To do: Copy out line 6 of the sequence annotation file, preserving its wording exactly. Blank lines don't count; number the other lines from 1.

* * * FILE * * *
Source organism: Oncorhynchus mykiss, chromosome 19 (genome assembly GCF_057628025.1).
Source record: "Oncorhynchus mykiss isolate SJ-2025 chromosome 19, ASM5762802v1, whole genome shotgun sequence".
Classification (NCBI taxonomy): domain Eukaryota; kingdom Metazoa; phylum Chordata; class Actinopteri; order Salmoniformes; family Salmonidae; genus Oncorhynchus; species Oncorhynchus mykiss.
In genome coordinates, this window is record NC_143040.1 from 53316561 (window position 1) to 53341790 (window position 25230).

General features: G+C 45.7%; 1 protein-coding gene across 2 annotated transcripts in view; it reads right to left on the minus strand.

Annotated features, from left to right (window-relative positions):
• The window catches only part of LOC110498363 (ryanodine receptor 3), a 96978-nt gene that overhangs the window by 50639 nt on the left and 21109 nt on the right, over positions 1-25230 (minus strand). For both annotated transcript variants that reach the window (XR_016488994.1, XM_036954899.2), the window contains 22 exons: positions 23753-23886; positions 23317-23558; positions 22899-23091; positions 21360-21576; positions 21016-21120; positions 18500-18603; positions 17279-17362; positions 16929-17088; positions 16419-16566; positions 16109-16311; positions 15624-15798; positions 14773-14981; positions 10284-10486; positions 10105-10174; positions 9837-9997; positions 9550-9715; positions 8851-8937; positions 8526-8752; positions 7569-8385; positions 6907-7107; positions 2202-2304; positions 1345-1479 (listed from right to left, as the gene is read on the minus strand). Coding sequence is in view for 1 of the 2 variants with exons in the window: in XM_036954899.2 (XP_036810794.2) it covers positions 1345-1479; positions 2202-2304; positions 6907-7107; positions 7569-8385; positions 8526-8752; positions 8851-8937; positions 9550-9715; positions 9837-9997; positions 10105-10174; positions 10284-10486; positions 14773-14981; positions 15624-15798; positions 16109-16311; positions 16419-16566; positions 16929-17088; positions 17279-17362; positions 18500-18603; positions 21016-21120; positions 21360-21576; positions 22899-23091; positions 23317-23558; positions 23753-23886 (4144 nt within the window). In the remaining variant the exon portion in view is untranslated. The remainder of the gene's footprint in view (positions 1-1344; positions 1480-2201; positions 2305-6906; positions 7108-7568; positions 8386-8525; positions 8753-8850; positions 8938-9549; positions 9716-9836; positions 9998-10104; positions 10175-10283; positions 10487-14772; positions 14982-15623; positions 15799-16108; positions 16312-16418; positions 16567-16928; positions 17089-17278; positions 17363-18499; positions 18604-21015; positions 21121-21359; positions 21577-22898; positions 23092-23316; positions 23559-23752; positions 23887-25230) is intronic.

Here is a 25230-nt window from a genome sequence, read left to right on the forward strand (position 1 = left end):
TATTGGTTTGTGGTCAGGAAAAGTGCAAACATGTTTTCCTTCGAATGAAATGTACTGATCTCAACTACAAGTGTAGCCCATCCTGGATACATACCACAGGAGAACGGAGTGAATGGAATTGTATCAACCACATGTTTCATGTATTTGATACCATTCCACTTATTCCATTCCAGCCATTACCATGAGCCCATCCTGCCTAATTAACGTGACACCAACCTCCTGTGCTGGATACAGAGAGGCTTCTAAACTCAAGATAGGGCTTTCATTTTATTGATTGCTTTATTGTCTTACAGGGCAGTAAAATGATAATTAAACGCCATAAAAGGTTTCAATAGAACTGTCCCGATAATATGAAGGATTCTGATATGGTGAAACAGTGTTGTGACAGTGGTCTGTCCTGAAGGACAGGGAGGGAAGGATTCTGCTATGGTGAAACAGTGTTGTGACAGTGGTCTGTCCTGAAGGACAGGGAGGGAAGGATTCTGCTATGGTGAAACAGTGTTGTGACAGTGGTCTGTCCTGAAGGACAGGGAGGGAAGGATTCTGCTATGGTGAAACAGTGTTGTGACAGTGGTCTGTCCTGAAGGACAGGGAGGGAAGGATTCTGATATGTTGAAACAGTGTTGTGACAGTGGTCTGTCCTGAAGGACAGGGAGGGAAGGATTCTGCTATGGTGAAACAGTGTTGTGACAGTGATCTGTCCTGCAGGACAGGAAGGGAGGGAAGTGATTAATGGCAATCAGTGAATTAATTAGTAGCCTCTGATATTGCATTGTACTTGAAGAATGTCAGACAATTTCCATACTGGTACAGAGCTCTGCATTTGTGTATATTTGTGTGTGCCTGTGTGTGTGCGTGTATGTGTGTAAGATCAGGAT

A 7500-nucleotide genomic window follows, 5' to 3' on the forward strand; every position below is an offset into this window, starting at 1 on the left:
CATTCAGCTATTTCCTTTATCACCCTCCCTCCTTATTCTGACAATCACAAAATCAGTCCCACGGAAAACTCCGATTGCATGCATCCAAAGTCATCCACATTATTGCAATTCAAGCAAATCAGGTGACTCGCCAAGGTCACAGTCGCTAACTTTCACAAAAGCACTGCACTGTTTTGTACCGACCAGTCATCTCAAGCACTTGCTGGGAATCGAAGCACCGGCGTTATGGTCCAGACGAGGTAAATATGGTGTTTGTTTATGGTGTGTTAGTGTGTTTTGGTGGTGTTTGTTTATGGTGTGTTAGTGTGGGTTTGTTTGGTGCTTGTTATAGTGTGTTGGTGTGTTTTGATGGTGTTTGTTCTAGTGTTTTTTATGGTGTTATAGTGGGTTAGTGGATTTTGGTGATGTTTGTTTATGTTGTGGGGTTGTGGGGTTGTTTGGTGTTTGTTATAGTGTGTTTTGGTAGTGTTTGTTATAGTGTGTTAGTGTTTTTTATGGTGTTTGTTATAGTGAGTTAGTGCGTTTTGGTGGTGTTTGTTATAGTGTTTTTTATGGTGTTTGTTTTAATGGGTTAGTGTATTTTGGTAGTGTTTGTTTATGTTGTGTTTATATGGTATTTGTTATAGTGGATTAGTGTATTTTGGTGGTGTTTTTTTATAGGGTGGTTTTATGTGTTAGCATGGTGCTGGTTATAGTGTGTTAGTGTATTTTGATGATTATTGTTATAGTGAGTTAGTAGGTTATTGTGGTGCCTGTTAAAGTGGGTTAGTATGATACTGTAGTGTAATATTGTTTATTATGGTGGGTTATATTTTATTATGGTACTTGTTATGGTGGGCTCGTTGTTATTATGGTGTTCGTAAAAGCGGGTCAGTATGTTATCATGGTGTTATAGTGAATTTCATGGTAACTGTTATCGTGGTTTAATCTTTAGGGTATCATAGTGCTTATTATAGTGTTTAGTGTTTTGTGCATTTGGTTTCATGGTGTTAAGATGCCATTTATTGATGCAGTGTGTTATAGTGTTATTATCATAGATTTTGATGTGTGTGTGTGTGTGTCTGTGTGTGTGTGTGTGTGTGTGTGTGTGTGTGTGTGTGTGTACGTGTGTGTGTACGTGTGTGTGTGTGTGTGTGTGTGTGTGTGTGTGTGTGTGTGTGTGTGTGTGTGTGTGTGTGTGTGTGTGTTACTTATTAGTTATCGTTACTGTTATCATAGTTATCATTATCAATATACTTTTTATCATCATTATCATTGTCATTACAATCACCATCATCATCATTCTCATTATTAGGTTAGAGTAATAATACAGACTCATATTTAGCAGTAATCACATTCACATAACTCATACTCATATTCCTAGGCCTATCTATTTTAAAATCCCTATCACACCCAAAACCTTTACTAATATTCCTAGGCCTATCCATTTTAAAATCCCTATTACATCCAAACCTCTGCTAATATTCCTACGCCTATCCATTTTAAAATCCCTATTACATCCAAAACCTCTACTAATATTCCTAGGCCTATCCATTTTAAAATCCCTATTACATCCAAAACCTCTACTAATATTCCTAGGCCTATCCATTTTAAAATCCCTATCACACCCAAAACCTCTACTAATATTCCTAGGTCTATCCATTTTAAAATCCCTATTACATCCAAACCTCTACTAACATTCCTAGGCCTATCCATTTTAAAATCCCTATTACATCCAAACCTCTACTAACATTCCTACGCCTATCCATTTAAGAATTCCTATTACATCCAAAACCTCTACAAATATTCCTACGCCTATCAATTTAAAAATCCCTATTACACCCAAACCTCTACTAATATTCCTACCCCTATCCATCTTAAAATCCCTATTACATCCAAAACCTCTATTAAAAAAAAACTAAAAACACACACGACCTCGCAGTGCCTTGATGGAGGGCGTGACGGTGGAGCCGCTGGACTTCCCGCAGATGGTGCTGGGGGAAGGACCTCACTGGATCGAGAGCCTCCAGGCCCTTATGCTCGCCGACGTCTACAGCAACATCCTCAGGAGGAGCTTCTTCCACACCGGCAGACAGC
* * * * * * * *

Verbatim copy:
Annotated features, from left to right (window-relative positions):